[plt-scheme] about letrec and continuation : which behavior is correct ? and why ?

From: Michael Vanier (mvanier42 at gmail.com)
Date: Wed Aug 20 22:05:23 EDT 2008

Jumping in here...

I wasn't aware that "letrec" was defined in terms of its let/set! 
semantics (though I knew that it could be so defined).  I had always 
assumed that it was a primitive.  To muddy the waters further, I believe 
that R6RS says that internal defines are actually translated into 
"letrec*", even though I don't know of any Scheme implementation that 
actually supports "letrec*".  It's all a big mess.  I also hate it wrt 
teaching, because SICP, for instance, describes define to have very 
simple semantics, but this isn't at all what internal defines really do 
(I'm guessing that the reason for this is that implementing internal 
defines in terms of some letrec or let/set! primitives is easier to 
optimize).  So users expect that internal defines behave in ways similar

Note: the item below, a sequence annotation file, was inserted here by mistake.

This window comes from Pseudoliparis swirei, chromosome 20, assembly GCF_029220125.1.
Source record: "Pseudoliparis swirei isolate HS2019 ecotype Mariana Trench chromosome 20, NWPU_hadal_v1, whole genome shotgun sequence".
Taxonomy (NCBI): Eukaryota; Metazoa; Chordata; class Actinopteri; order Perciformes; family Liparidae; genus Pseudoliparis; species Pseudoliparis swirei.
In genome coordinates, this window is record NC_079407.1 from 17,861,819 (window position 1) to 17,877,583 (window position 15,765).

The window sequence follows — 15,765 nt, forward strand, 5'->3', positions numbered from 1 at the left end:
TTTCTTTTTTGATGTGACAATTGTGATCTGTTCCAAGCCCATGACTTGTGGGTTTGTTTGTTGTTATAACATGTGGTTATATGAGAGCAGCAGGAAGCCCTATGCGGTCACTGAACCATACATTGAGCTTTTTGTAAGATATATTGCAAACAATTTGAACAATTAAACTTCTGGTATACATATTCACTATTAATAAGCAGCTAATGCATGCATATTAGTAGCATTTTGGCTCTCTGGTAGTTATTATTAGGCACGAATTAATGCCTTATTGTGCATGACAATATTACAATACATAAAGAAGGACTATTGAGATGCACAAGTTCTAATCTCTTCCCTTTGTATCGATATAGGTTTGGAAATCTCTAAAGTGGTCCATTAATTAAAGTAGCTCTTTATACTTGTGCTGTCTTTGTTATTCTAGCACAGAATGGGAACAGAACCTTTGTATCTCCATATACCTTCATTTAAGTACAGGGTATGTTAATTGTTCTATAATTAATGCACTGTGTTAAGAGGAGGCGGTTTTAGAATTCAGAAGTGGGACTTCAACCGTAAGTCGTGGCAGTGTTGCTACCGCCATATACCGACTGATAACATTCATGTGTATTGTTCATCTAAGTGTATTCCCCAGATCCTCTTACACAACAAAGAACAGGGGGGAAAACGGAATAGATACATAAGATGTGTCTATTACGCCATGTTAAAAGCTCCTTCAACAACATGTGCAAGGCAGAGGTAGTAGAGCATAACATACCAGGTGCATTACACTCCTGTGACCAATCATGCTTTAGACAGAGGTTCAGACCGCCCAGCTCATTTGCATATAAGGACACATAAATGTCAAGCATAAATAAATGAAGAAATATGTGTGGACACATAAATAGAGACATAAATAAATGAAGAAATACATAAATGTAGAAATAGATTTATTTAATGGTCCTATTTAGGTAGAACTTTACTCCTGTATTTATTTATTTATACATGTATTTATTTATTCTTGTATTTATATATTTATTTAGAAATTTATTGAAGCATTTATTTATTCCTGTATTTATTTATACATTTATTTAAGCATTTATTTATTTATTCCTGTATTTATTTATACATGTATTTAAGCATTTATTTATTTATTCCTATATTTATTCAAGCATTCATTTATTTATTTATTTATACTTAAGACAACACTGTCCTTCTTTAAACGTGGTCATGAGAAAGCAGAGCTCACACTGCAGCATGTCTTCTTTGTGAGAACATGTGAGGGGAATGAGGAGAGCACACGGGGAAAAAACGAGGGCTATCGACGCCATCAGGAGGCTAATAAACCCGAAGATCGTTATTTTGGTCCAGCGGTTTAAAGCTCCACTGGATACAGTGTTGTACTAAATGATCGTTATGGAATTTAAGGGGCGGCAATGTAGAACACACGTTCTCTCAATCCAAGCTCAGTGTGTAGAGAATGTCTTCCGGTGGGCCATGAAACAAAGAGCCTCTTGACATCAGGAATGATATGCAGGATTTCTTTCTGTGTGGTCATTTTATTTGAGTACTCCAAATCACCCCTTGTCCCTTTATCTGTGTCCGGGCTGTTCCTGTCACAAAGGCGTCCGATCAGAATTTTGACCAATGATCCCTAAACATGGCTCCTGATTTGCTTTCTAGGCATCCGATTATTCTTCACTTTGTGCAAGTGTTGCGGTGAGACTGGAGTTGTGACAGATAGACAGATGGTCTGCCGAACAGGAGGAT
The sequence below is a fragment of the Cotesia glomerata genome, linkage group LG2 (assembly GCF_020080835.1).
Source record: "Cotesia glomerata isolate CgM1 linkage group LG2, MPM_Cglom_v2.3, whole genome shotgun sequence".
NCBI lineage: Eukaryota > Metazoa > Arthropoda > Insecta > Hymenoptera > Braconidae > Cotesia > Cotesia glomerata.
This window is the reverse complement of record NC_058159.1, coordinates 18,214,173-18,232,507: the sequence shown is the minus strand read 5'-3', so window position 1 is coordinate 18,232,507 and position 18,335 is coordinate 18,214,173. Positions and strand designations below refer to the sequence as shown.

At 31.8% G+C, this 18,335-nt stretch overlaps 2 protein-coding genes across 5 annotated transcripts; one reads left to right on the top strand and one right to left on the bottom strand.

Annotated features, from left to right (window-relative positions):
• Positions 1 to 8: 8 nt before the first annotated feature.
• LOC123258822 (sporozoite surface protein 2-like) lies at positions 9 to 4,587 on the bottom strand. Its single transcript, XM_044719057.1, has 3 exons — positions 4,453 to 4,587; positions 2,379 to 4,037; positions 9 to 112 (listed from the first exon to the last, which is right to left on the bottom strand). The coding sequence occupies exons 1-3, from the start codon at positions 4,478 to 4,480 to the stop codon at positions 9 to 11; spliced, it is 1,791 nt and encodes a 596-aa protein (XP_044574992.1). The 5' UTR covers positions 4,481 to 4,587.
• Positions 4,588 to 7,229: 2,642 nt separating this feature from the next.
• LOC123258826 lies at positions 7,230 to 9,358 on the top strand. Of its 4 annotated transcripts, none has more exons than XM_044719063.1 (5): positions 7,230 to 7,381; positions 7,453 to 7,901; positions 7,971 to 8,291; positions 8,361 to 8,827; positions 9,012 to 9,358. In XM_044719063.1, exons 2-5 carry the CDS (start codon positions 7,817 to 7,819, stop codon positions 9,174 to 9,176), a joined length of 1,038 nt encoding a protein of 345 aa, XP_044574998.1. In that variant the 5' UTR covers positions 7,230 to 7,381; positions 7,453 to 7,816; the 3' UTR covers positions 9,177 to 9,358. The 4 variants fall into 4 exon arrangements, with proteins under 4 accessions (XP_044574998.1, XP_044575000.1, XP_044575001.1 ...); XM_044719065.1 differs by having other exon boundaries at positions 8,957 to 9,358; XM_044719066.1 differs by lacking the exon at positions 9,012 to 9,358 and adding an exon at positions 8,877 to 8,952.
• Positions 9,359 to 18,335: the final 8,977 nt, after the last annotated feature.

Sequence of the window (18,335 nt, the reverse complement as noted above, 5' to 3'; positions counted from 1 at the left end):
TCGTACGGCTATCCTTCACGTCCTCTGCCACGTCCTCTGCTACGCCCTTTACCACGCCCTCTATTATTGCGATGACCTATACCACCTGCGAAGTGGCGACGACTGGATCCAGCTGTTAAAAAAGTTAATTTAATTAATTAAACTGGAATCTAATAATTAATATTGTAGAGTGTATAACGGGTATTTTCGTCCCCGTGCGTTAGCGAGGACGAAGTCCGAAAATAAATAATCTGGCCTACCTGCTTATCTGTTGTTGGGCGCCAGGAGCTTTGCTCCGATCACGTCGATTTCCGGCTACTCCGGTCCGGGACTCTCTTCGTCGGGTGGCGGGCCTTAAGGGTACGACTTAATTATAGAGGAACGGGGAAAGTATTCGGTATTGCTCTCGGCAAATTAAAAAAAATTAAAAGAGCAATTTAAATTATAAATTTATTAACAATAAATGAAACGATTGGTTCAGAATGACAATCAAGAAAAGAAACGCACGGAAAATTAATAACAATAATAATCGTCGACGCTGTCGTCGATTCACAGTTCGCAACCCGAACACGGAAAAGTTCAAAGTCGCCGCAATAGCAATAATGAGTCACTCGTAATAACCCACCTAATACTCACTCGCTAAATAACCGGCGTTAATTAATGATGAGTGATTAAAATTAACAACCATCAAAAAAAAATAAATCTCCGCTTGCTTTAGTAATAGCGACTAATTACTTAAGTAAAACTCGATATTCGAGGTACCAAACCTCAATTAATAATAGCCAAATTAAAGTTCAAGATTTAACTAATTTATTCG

to top-level defines, which they do not.  This significantly undercuts 
the argument that Scheme is a "simple, elegant" language.  I don't know 
of a good way out, either. 

I kind of like the Ocaml model where there are exactly two let forms, 
"let" (which makes one binding only) and "let rec" (which makes any 
number of mutually-recursive bindings).  However, the syntax would be 
awkward for Scheme, and even in Ocaml, top-level lets behave differently 
(there is an implicit "in" which scopes over the rest of the file).  I 
don't know if Ocaml resolves "let rec" to let/set!, but I doubt it.

One other gripe: I've read in some places that PLT Scheme has about 12 
fundamental special forms, but I can't find any documentation about 
which forms they are.  Is that an oversight or intentional?  I'm sure 
there is no desire to set Scheme primitives in stone, but it would be 
nice to know what forms an expression will eventually expand into.

None of this is meant to detract from the enormous respect I have for 
PLT Scheme and its implementors, of course.


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